There are two prices that are critical for any investor to know: the current price of the investment he or she owns, or plans to own, and its future selling price. Despite this, investors are constantly reviewing past pricing history and using it to influence their future investment decisions. Some investors won’t buy a stock or index that has risen too sharply, because they assume that it’s due for a correction, while other investors avoid a falling stock, because they fear that it will continue to deteriorate.
“Don’t fight the tape.” This widely quoted piece of stock market wisdom warns investors not to get in the way of market trends. The assumption is that the best bet about market movements is that they will continue in the same direction. This concept has is roots in behavioral finance. With so many stocks to choose from, why would investors keep their money in a stock that’s falling, as opposed to one that’s climbing? It’s classic fear and greed.
Studies have found that mutual fund inflows are positively correlated with market returns. Momentum plays a part in the decision to invest and when more people invest, the market goes up, encouraging even more people to buy. It’s a positive feedback loop.
Experienced investors who have seen many market ups and downs, often take the view that the market will even out, over time. Historically high market prices often discourage these investors from investing, while historically low prices may represent an opportunity.
The tendency of a variable, such as a stock price, to converge on an average value over time is called mean reversion. The phenomenon has been found in several economic indicators, including exchange rates, gross domestic product (GDP) growth, interest rates and unemployment. Mean reversion may also be responsible for business cycles.
A martingale is a mathematical series in which the best prediction for the next number is the current number. The concept is used in probability theory, to estimate the results of random motion. For example, suppose that you have $50 and bet it all on a coin toss. How much money will you have after the toss? You may have $100 or you may have $0 after the toss, but statistically the best prediction is $50; your original starting position. The prediction of your fortunes after the toss is a martingale.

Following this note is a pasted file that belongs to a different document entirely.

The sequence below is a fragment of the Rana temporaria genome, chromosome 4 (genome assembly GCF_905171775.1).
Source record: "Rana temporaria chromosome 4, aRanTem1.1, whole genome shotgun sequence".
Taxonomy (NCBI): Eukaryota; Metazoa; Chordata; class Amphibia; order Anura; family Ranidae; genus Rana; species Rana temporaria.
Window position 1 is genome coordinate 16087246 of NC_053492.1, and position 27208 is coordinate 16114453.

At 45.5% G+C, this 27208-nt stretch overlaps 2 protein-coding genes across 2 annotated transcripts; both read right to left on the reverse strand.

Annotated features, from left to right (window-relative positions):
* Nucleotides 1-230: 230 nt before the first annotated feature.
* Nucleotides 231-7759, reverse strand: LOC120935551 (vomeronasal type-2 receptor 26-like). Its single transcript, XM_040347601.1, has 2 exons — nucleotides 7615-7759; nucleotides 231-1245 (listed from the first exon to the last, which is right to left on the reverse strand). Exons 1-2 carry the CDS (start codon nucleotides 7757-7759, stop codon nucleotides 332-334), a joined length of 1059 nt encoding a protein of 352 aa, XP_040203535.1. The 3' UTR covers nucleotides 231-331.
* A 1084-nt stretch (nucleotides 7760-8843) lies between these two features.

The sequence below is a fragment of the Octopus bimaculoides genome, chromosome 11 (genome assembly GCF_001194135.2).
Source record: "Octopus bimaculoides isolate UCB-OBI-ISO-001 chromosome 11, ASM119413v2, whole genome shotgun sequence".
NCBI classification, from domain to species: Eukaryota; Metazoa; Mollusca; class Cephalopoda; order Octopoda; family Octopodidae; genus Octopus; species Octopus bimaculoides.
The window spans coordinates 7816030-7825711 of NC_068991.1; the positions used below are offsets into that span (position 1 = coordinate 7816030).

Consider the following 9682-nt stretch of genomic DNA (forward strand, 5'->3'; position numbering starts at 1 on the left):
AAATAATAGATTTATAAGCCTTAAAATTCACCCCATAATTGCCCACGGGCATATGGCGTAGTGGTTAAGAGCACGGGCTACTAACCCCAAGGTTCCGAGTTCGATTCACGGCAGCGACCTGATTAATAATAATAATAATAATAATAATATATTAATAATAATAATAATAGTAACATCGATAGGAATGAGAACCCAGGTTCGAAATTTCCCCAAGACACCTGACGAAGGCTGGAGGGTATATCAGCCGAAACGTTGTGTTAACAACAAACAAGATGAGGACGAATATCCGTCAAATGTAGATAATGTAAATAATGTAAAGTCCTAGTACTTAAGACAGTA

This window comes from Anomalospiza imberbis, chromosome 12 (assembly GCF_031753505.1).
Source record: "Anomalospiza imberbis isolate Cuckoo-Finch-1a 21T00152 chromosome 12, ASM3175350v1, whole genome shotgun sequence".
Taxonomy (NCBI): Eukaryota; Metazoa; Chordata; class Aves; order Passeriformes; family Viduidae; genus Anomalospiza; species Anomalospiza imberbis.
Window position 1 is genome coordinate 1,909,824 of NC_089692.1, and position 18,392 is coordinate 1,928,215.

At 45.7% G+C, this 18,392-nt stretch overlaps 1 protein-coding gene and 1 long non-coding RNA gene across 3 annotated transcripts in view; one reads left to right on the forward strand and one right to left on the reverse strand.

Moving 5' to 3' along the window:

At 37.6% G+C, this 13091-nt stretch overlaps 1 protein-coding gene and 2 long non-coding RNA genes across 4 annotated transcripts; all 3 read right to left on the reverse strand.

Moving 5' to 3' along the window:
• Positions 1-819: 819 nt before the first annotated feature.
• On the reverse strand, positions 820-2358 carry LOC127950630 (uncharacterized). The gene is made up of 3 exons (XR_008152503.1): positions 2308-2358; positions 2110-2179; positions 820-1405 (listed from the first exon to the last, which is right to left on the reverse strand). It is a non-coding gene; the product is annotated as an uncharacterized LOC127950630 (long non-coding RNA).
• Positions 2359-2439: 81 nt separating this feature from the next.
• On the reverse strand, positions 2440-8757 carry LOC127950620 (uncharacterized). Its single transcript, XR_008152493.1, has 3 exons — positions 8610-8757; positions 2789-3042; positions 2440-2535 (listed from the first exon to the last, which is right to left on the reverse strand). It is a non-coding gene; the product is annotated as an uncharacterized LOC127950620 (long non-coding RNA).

In stock option pricing, stock market returns could be assumed to be martingales. According to this theory, the valuation of the option does not depend on the past pricing trend, or on any estimate of future price trends. The current price and the estimated volatility are the only stock-specific inputs.
The Search for Value
Value investors purchase stock cheaply and expect to be rewarded later. Their hope is that an inefficient market has underpriced the stock, but that the price will adjust over time. The question is does this happen and why would an inefficient market make this adjustment?
Research suggests that this mispricing and readjustment consistently happens, although it presents very little evidence for why it happens.
The Bottom Line
Even after decades of study by the brightest minds in finance, there are no solid answers. The only conclusion that can be drawn is that there may be some momentum effects, in the short term, and a weak mean reversion effect, in the long term.
The current price is a key component of valuation ratios such as P/B and P/E, that have been shown to have some predictive power on the future returns of a stock. However, these ratios should not be viewed as specific buy and sell signals, just factors that have been shown to play a role in increasing or reducing the expected long-term return.
So do you think you can predict short term stock signals much better by seeing its social velocity or a long term effect using the stocks overall sentiments? Can social and unstructured data points be used in correlation with finance metrics to accurately predict stock movements?